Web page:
In Part I we introduced the classical linear regression model with all its assumptions. In Part II we examined in detail the consequences that ensue when one or more of the assumptions are not satisfied and what can be done about them. In Part III we study some selected but commonly encountered econometric techniques. In particular, we discuss these topics: (1) nonlinear-in-the-parameter regression models, (2) qualitative response regression models, (3) panel data regression models, and (4) dynamic econometric models.
In Chapter 14, we consider models that are intrinsically nonlinear in the parameters. With the ready availability of software packages, it is no longer a big challenge to estimate such models. Although the underlying mathematics may elude some readers, the basic ideas of nonlinear-in-the-parameter regression models can be explained intuitively. With suitable examples, this chapter shows how such models are estimated and interpreted.
In Chapter 15, we consider regression models in which the dependent variable is qualitative in nature. This chapter therefore complements Chapter 9, where we discussed models in which the explanatory variables were qualitative in nature. The basic thrust of this chapter is on developing models in which the regressand is of the yes or no type. Since OLS poses several problems in estimating such models, several alternatives have been developed. In this chapter we consider two such alternatives, namely, the logit model and the probit model. This chapter also discusses several variants of the qualitative response models, such as the Tobit model and the Poisson regression model. Several extensions of the qualitative response models are also briefly discussed, such as the ordered probit, ordered logit, and multinomial logit.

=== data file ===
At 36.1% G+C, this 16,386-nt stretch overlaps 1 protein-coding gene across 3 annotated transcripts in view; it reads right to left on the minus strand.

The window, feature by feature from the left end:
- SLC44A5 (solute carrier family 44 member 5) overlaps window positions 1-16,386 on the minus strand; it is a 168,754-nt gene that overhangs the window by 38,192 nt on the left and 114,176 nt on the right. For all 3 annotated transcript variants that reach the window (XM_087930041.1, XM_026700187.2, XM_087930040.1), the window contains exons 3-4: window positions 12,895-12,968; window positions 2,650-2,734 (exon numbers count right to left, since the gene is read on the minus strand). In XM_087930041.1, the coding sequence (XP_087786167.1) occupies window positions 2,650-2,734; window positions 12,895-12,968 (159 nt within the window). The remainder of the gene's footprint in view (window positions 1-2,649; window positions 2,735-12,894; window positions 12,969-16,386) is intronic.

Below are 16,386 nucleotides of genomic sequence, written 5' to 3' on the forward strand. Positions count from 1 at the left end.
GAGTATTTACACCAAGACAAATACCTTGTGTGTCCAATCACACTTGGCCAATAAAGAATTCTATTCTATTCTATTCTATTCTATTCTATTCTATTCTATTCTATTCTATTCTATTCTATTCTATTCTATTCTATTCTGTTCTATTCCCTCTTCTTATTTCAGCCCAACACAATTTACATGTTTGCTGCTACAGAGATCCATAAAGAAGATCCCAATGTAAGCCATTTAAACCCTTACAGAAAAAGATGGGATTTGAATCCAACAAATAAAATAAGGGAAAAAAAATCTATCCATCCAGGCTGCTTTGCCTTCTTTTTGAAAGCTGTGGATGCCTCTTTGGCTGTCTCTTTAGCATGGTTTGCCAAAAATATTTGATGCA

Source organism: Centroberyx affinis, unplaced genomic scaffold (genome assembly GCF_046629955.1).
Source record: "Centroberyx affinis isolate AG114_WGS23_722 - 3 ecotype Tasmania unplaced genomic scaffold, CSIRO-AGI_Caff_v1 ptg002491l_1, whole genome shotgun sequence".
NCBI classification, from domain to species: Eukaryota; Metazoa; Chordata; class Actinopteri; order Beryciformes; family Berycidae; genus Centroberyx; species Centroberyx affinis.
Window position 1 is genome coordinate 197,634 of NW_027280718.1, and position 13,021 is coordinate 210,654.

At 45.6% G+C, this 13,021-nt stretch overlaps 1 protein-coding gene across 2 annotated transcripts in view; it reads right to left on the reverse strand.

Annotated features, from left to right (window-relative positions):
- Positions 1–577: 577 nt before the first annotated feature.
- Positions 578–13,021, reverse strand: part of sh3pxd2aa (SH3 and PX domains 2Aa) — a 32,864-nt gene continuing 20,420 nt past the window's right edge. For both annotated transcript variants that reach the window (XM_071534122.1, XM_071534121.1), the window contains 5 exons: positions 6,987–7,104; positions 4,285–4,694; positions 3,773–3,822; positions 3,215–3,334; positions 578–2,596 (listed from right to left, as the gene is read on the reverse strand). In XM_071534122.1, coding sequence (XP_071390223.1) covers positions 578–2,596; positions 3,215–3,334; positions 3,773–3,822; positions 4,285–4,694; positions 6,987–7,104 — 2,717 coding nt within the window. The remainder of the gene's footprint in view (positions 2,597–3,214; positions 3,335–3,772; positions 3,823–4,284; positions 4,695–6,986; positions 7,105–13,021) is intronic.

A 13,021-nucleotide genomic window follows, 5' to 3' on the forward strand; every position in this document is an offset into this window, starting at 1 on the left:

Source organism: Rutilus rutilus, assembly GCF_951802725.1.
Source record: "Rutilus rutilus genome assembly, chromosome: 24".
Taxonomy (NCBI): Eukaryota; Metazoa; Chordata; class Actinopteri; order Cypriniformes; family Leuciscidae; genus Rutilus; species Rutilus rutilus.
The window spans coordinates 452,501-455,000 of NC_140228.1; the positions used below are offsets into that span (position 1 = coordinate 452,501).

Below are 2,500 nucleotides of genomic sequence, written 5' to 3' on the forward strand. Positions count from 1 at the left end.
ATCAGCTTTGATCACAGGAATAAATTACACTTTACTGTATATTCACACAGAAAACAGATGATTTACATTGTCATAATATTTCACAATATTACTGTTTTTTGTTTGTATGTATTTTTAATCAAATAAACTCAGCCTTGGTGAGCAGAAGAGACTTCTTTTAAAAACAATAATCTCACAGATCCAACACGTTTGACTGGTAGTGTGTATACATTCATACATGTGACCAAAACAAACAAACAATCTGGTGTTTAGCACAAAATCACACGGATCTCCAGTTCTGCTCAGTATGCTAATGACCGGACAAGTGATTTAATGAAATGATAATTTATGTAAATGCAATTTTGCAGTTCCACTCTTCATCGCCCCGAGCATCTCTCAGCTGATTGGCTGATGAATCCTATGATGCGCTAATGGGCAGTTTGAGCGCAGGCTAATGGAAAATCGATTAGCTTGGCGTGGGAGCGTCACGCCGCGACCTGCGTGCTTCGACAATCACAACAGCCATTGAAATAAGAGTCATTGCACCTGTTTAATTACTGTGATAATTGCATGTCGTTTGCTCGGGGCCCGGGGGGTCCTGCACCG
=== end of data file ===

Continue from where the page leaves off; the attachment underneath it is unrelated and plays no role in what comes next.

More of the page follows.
In Chapter 16 we discuss panel data regression models. Such models combine time series and cross-section observations. Although by combining such observations we increase the sample size, panel data regression models pose several estimation challenges. In this chapter we discuss only the essentials of such models and guide the reader to the appropriate resources for further study.
In Chapter 17, we consider regression models that include current as well as past, or lagged, values of the explanatory variables in addition to models that include lagged value(s) of the dependent variable as one of the explanatory variables. These models are called, respectively, the distributed lag and autoregressive models. Although such models are extremely useful in empirical econometrics, they pose some special estimating problems because they violate one or more assumptions of the classical regression model. We consider these special problems in the context of the Koyck, the adaptive-expectations (AE), and the partial-adjustment models. We also note the criticism leveled against the AE model by the advocates of the so-called rational expectations (RE) school.
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